The history of the Shih Tzu dog breed is an interesting one however somewhat controversial.
This small dog breed is generally accepted to have originated in China, with an ancestry of Tibetan dog breeds.
The ancestors of the modern Shih Tzu are thought to have originated from Tibet as early as 600 AD and are believed to be one of the oldest dog breeds in the world today.
Although mostly thought to have originated in China, some breed journals indicate that two breeding Shih Tzu dogs were given as gifts to the Chinese imperial courts from the Tibetan Dalai Lamas as recent as the late 1800's.
It has often been presumed that Shih Tzu were bred by crossing the Lhasa Apso and Pekinese dog breeds, but there are others who adamantly disagree.
However, once you have looked upon a Lhasa Apso and Pekinese, you will undoubtedly see the resemblance between the two breeds and how difficult it is to discern the difference without closer examination.
While the truth of their origin is still uncertain, what is generally accepted is that the Tibetan holy dogs are the ancestors of today’s Shih Tzu.
We all love a fascinating story and the Shih Tzu is certainly one of those good, hard to believe magical ones that leave us wondering if it could possibly be true.
Shih Tzu, when loosely translated in Mandarin means "lion" and lions as it were, hold a significant importance in the Buddhist religion.
To them, the lion symbolize royalty, strength and bravery--fear nothing, and act without delay.
The Buddha's symbolism of lions, does in fact remind me of my own Shih Tzu dogs -- nobel, strong and brave.
A pair of huge stone lions, or lion dogs like the one you see here, guard palace doors, many tombs, temples and public buildings.
They are thought to protect the building from harmful spiritual influences and harmful people that might be a threat.
It had been widely believed that Buddha himself tamed and rode a lion on his ascension to earth.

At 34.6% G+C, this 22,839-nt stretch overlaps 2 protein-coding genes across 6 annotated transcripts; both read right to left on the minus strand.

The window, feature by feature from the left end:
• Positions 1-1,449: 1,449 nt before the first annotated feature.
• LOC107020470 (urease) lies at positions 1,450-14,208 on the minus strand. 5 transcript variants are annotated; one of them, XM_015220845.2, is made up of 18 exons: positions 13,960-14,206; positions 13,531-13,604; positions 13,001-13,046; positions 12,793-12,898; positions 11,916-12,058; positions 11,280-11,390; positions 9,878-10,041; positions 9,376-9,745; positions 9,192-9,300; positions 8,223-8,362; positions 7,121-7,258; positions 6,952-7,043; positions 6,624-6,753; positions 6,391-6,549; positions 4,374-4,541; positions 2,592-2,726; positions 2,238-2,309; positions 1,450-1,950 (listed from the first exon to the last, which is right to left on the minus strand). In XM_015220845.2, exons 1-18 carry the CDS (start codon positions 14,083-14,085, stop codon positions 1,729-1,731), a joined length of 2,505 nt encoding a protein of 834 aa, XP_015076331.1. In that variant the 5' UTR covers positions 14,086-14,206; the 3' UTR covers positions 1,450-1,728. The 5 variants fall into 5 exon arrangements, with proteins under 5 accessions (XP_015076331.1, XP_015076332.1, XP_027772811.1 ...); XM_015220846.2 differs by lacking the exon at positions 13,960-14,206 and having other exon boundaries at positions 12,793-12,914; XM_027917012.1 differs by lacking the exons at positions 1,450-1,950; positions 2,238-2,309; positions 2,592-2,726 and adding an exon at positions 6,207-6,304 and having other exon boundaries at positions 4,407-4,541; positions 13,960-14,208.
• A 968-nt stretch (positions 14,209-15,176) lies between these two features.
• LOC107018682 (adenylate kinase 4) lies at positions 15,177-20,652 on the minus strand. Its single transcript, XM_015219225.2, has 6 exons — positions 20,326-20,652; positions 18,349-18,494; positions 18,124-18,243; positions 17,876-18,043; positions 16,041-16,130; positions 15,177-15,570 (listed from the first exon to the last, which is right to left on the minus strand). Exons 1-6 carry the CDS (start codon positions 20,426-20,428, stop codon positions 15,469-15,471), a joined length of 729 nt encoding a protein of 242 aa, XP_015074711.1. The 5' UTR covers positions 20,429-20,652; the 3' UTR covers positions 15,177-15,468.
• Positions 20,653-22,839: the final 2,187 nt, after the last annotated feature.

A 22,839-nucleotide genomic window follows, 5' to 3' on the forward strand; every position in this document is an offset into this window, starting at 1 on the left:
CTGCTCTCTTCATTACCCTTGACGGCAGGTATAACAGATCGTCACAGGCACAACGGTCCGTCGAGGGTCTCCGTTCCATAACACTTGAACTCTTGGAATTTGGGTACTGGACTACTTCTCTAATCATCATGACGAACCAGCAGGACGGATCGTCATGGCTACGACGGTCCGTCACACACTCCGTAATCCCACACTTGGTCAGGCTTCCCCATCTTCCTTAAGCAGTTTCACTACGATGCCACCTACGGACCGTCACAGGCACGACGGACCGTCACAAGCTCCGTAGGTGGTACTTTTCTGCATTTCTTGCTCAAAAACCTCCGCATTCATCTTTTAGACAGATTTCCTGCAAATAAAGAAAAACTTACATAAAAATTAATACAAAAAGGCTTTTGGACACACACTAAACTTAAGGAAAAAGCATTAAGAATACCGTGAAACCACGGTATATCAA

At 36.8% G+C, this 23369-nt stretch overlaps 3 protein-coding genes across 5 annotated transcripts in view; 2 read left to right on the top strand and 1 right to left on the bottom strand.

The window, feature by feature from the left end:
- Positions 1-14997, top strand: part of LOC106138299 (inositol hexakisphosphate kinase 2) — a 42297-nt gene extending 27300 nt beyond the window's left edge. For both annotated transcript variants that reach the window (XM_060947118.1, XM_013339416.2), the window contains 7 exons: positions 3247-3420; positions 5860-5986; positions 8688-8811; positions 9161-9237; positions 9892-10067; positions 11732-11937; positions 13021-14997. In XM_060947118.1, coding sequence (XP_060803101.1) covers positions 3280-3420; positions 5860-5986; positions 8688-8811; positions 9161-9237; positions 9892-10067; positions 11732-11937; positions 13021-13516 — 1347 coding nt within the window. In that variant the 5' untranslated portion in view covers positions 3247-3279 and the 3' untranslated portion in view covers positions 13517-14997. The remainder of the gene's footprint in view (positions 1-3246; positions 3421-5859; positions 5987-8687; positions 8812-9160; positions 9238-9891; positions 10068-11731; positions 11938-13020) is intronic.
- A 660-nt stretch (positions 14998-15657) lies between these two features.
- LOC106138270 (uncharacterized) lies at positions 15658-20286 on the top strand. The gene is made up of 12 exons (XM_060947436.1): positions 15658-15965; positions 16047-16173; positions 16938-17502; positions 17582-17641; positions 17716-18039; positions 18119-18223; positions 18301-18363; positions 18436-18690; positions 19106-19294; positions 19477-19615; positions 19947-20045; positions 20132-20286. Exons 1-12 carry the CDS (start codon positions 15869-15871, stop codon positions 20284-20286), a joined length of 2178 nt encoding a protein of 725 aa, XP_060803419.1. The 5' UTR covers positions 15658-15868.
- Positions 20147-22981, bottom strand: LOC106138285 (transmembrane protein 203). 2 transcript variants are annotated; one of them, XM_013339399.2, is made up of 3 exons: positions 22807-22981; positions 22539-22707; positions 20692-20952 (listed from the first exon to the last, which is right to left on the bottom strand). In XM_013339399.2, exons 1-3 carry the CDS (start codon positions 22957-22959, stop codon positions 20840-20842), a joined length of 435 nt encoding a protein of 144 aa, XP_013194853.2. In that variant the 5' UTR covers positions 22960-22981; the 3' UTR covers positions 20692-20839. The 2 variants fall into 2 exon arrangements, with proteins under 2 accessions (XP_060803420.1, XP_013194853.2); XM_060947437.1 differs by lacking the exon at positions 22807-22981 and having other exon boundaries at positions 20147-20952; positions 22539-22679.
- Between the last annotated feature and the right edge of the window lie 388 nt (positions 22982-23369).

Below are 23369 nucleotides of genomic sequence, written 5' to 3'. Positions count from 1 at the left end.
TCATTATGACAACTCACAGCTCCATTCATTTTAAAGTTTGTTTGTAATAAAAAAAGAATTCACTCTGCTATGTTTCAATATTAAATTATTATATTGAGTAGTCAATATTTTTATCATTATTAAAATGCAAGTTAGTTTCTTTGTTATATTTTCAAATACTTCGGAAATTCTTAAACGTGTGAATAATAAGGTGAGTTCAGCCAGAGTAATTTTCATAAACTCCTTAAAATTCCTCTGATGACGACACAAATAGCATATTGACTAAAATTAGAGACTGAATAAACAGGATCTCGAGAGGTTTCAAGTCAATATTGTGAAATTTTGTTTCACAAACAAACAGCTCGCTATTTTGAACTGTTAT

I'm inclined to think this belief was symbolic of his spiritual journey to enlightenment, and not a reality.
But this is where the story of the Shih Tzu gets interesting.
Legend has it that Buddha had traveled with a little lion dog as his constant companion.
This little dog would transform itself into a full sized lion and carry the Buddha upon its back over long distances.
The Shih Tzu has been said to be this "lion dog"
While the Shih Tzu have been known as little "lion dogs" for quite some time, the truth is there are several dog breeds which were bred to resemble small lions.
Regardless, although some legends are based on actual events, I'm going to have to seriously question whether this one has any veracity.
Although the history of Shih Tzu is not entirely clear, what is known is that they were highly valued by the Empress Dowager Cixi, the most important woman in Chinese history.
During her reign in the 19th century, the Empress Dowager instructed the court eunuchs to maintain their breeding until her death in the early 1900’s.
Prior to her death, the breed had been virtually unknown by the outside world.
After the Dowagers death, a few Shih Tzu were brought to Europe during the pre-war years, to England (by Lady Brownrigg, wife of Douglas Brownrigg the Quarter Master General to the North China Command), to Norway (by Madame Henrik Kauffman, wife of the Danish Ambassador to China), and to Ireland, (by a Mrs. Hutchins.)
This turned out to be very important to the survival of the Shih Tzu breed, whereas when the communists came to power in 1949, these noble dogs were viewed as a symbol of wealth and privilege, as well as, a drain on resources and were eventually all destroyed.
The Shih Tzu history would have ended there, were it not for the breeding done by those three women who brought them to the western world.
It’s said that all of the Shih Tzu today are descended from those few dogs.
It’s a sad thought to think we may have not been graced with these precious little lion dogs, had it not been for these saved few.
World Tribune: Connection between lions and Buddhism